This got me thinking. I'm so involved in all this churchy stuff that I lose perspective on what is common knowledge and what isn't. I might be tempted to respond, "Duh! It's Holy Thursday!" much the same way I'd like to respond, "It's Ash Wednesday, you moron," whenever someone points out that I have something on my forehead.
How soon I forget! I wasn't always such a devout Christian. I was only confirmed Catholic some 11 years ago. And I didn't fully understand a lot of things about Catholicism in particular or Christianity in general. I suppose there's still a lot I don't fully grasp. A lot of active Christians, Catholic and non-Catholic alike, seem not to understand or appreciate a lot of these things as well. For instance, I ran into a regular parishioner on the way to Mass tonight and was surprised to learn he didn't realize there was a special Mass. The point is I shouldn't assume people will know about important Christian holidays other than Christmas and Easter, and I should, therefore, do a better job of understanding their perspectives. I attempted to answer the commenter's question in that spirit, but I felt I should expand on my answer and post it for a wider audience.
Before I do so, I want to clarify something. I am a devout Catholic. However, what I'm about to post isn't specific to Catholicism. It's what is practiced by the major Christian denominations (Catholic, Anglican/Episcopalian, Lutheran, Methodist, Presbyterian, Baptist). I regularly attended a Methodist church for over a year when I dated emilykb and an American Baptist church for two years and taught at a Presbyterian Vacation Bible School, all before I returned to Catholicism. I just wanted to dispel any idea that this post is pushing a Catholic-centric line of thought.
So, what is Holy (or Maundy) Thursday?
Holy Thursday, the Feast of the Lord's Supper, is the first feast day of the Easter Triduum, which also includes Good Friday and Easter Sunday (observance of which begins with a vigil mass/service on Saturday night). Collectively, these three celebrations mark the most important dates in the Christian calendar. I'm going to assume you know that Good Friday commemorates the Christ's crucifixion, death, and descent into hell and Easter Sunday, His resurrection.
On Holy Thursday we celebrate three things. First, we remember the Passover. Christians do not regard their religion as a rejection or derivative but rather a culmination of Judaism. We believe the Lord made good on his Covenant and gave us His only son to be the promised Messiah, bringing a new covenant. Yet, as Exodus 12:14 tells us, "This day shall be for you a memorial day, and you shall keep it as a feast to the Lord; throughout your generations you shall observe it as an ordinance for ever." The Christian heritage is the Hebrew heritage, and we have not forgotten. I think it is extremely symbolic that the Christ's last supper with his apostles was a Passover seder.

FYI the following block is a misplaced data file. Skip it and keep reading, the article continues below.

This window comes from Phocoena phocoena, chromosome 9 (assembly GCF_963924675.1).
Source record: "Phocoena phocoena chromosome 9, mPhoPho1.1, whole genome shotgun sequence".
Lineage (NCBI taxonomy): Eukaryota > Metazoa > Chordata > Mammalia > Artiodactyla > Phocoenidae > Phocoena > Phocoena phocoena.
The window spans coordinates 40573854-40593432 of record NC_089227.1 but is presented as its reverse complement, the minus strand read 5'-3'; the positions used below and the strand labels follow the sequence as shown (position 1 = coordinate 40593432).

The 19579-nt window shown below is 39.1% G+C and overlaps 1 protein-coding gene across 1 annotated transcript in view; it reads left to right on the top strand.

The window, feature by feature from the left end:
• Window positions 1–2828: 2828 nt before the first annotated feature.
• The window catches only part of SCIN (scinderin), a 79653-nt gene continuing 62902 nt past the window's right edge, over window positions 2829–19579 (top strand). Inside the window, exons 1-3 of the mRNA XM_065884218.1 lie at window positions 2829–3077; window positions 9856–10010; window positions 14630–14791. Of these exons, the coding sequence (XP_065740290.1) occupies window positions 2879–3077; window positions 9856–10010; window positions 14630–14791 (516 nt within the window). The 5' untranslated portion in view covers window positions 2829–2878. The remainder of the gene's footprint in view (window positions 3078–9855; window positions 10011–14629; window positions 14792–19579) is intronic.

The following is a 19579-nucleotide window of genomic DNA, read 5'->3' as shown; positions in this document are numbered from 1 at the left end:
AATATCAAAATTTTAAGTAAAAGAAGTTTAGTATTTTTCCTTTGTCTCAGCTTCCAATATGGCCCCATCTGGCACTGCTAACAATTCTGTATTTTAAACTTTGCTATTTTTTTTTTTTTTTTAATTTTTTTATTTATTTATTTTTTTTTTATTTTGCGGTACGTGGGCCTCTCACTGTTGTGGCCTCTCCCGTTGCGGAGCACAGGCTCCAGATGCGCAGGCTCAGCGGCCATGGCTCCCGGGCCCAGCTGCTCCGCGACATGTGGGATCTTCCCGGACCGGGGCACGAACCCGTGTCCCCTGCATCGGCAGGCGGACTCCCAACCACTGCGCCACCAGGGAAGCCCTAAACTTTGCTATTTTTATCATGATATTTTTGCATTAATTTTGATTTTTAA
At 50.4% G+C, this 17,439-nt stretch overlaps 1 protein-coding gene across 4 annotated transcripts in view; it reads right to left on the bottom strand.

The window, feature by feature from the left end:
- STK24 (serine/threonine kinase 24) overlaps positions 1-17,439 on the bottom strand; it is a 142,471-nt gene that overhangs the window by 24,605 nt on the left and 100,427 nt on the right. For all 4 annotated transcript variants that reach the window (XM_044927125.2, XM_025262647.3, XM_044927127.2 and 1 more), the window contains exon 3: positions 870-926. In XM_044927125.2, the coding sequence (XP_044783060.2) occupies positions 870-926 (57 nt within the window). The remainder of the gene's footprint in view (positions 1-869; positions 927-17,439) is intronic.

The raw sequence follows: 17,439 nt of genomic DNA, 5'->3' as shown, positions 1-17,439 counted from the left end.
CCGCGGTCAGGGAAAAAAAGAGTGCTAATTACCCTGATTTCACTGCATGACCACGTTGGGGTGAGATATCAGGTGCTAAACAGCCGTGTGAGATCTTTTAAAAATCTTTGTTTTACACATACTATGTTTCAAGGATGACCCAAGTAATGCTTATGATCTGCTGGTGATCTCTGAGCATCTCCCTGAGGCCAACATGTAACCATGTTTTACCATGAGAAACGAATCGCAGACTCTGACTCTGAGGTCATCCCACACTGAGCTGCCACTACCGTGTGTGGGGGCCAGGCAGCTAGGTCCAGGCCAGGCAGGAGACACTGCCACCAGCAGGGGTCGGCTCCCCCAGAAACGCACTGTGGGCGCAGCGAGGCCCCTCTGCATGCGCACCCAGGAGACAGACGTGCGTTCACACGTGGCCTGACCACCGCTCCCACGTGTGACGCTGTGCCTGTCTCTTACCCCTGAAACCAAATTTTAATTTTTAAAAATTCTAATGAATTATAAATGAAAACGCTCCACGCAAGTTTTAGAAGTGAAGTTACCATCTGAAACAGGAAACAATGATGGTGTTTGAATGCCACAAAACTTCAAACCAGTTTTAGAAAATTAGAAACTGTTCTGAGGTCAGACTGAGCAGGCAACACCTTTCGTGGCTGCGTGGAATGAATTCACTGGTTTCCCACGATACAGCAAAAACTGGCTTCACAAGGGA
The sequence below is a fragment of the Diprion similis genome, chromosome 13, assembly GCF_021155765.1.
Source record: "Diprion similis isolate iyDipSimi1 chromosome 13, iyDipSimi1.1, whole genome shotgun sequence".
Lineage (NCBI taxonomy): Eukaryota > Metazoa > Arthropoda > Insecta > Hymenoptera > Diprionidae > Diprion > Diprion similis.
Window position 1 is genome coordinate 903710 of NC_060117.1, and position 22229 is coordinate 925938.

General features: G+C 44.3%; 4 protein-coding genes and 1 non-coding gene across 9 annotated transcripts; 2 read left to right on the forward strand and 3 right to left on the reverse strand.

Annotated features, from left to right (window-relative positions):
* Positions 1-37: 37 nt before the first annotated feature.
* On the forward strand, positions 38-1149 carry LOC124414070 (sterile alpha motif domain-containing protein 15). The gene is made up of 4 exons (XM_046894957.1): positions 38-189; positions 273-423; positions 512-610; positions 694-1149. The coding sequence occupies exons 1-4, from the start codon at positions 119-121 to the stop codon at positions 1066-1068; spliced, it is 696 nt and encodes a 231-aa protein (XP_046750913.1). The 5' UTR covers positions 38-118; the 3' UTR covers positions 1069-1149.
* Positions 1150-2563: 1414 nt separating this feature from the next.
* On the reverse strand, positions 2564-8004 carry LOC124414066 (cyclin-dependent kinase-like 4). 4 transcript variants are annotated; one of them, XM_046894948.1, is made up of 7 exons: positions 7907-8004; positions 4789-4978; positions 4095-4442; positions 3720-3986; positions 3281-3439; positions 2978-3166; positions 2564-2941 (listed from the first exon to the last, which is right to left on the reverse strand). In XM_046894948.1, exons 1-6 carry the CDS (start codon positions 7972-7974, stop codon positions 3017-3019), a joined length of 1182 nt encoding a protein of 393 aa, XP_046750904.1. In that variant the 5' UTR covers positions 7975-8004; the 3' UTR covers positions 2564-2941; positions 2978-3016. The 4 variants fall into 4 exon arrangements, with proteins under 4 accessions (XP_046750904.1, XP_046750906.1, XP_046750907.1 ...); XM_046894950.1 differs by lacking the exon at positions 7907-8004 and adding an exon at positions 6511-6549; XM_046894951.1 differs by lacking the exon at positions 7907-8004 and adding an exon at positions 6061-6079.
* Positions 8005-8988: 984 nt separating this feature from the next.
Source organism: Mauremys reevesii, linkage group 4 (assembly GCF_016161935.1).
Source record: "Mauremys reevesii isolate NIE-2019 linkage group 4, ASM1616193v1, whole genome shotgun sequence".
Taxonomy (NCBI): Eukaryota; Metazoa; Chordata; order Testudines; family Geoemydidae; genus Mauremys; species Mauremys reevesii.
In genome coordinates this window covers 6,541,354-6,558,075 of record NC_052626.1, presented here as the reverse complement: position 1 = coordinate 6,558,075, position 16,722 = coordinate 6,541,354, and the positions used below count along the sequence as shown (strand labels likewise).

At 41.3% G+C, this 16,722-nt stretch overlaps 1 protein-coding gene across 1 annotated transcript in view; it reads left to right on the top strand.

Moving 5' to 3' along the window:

Second, we celebrate the institution of the Mass and the Eucharist. I speculate that we don't have seders because we celebrate a daily seder, Mass, with our Church family. The main elements of the high church Mass are drawn from the last supper: the reading of Scripture, the blessings, the communal sharing of unleavened bread and wine. The meaning of the bread and wine differs amongst denominations, with Catholics believing it to be transsubstantiated into the body and blood of Christ and others seeing it as an important symbolic gesture, yet this shared meal is common to them.
The third thing we celebrate is the washing of the feet. In washing the apostles' feet, Christ gave us a very powerful testament to his message of love: "For I have given you an example, that you also should do as I have done to you." (John 13:15) It was a small gesture, but one that underscores what He preached throughout His mission: Christian love is not about self-importance or self-aggrandizement but about humility, self-sacrifice, and service to others.
This is why Holy Thursday is so significant to Christians. Please accept this post in the spirit it is intended, which is to promote understanding.